Anne LeClair has served as President and CEO of the San Mateo County/Silicon Valley Convention & Visitors Bureau for 19 years. Prior to assuming that position, she was a vice president of the California Chamber of Commerce, serving as liaison to large companies in the state. A graduate of Georgetown’s School of Foreign Service and the US Chamber’s Institute for Organization Management program at Stanford, Anne has served as an officer or Board member for numerous organizations, including the Western Institute for Organization Management, Visit California and Peninsula TV.
The LeClair Story —
When we moved to San Mateo County years ago, we did it because it was the most beautiful place we could imagine to raise a family. With the area’s beaches, endless outdoor activities, easy access to top sports teams like the San Francisco Giants, San Francisco 49ers and Stanford Cardinal, and a sunny, safe environment, we fell in love with the area. We reminded ourselves daily of how lucky we were to live here.
When the CEO position became open, I immediately pursued it, as it was (and is) my dream job. As an association executive with a love of marketing and a passion for the area, it was a perfect fit and I’ve never looked back. The hospitality professionals here know how lucky we are to be here and our enthusiasm is immediately apparent to visitors. We all work together as ambassadors for San Mateo County/Silicon Valley and love to share it.
You wake up in the morning — what’s the driving passion?
Promoting and sharing an area I consider paradise is my driving passion. There is incredible joy in helping others to discover our incredible destination.
San Mateo is part of The Bay Area — how is its identity separate and unique?
While we have quick access to San Francisco via mass transit, we have unique characteristics. We have incredible scenic beauty, from giant Redwoods to the Pacific Ocean on one side and San Francisco Bay on the other, the convenience of San Francisco International Airport in our midst, abundant sunshine, “everything California” except snow sports.
The US Open will be coming to Pebble Beach this June — what impact will that event have on the immediate San Mateo area?
Since Pebble Beach is only an hour and a half drive south, we anticipate that many travelers will want to experience our area, Pebble and San Francisco, which staying in our area will allow them to do. Many visitors will want to stay in our area and take scenic Highway One along the coast to get to Pebble in order to soak in the world class views.
For those interested in golf what specific options are either in or nearby to San Mateo?
Half Moon Bay Golf Links has two world class courses: the Links course and the Ocean course. Locals like to point out that playing there offers a view of the Pacific from all of the holes. In addition, we have TPC Harding Park, a public course that will host the 2020 PGA Tournament, as well as a possible Steph Curry PGA event in 2021, the private Olympic Club, which will be home to the US Women’s Open in 2021, Lake Merced Golf Club, which will host the LPGA’s Mediheal tournament in 2019, 2020 and 2021, and the Crystal Springs Golf Course, an Audubon award winning course overlooking the beautiful Crystal Springs Reservoir. Additional public courses include the newly redesigned Palo Alto Municipal Golf Course and Poplar Creek Golf Course.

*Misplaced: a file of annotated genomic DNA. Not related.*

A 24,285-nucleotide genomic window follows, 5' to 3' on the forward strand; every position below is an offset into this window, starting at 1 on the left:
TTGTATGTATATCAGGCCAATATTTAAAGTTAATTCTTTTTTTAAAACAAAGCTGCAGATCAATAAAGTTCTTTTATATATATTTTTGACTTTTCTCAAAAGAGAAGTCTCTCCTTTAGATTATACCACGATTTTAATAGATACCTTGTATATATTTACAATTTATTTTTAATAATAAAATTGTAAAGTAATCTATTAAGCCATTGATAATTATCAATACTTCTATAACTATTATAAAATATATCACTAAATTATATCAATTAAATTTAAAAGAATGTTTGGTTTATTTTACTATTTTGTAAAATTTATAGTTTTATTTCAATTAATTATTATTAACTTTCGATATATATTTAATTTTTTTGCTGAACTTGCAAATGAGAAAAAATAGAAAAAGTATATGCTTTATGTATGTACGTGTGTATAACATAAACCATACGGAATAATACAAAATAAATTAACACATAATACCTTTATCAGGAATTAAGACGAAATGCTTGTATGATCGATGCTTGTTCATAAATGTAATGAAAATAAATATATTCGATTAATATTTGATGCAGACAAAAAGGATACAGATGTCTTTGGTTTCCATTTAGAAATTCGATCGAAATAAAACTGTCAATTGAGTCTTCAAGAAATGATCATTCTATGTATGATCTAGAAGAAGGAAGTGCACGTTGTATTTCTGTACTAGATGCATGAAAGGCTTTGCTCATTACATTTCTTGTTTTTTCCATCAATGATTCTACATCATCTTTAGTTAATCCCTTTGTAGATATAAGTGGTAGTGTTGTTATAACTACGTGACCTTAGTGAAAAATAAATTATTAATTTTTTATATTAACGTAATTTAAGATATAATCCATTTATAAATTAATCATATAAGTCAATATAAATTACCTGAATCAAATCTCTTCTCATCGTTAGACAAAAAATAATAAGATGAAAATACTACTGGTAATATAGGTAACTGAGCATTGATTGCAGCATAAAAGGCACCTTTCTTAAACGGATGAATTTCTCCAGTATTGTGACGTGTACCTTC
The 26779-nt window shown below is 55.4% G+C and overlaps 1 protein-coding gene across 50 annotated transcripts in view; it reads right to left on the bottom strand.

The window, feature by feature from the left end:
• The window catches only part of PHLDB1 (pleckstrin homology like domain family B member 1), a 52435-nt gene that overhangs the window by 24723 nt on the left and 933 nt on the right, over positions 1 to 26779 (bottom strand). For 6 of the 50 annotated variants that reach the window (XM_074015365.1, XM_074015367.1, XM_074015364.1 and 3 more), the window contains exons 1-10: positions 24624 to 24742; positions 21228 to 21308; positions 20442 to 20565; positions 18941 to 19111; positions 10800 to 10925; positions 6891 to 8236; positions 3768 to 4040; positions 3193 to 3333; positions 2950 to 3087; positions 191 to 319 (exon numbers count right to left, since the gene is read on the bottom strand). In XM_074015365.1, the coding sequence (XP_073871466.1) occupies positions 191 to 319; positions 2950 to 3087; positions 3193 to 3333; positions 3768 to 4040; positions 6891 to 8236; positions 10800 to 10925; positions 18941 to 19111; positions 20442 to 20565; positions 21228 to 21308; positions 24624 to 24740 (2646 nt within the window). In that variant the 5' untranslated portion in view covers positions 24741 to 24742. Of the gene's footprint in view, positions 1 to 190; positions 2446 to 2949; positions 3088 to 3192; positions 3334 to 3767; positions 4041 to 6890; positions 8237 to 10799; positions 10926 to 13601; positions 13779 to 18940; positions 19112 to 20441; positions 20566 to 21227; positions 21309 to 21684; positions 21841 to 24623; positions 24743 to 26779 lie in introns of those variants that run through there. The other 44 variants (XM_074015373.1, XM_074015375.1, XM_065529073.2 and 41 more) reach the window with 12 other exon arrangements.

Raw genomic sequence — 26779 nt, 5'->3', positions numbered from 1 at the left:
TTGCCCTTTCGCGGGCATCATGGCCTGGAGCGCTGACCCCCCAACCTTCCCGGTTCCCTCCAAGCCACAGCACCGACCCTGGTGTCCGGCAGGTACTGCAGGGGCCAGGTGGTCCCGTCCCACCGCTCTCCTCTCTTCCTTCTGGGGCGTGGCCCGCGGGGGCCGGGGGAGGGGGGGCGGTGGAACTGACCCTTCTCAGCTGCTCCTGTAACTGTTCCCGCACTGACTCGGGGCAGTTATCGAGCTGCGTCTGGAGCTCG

The biggest challenge facing the area is what?
There can be some rush hour traffic, but mass transit makes getting around easy. We have Caltrain running north-south along our peninsula and BART circling the Bay.
The most underappreciated aspect when coming to San Mateo is what?
The incredible scenic beauty! People hear Silicon Valley and think “high tech” and high rises. While visitors love heading to the Facebook sign to take pictures, they are surprised to discover our gorgeous open space areas, which comprise over 70% of San Mateo County.
For those coming to the area this year — what’s new and worthy of their attention?
This November will mark the 250th anniversary of the discovery of San Francisco Bay by Juan dePortola. There are three different ways to hike to the point the expedition reached in 1769 and the views are spectacular. Numerous tributes are planned for the event and the many sacrifices of the Ohlone tribe members who guided and helped the explorers.
How do you solicit and measure feedback from those coming to the area?
We do periodic formal research, but rely a great deal on social media feedback and how many visitors return to our website. We know that the first time people come to our area, it is because of the easy access to San Francisco. When they return, it is because of our area’s amazing beauty.
What key trends are you seeing with today’s up and coming Millennial generation?
A desire for more selfie spots — e.g. the Facebook sign, bike racks at Google, more community table layouts in the hotels and restaurants, keyless entry to hotel rooms, phone check in for hotel rooms, a desire for specialty cocktails.
On the visitor side — not counting Californians — where are those arriving coming from?
Boston, New York and Chicago are key feeder cities in the US. Outside of the US, we are seeing many visitors from China, India, the UK, South Korea, Canada, Germany, France and Japan.
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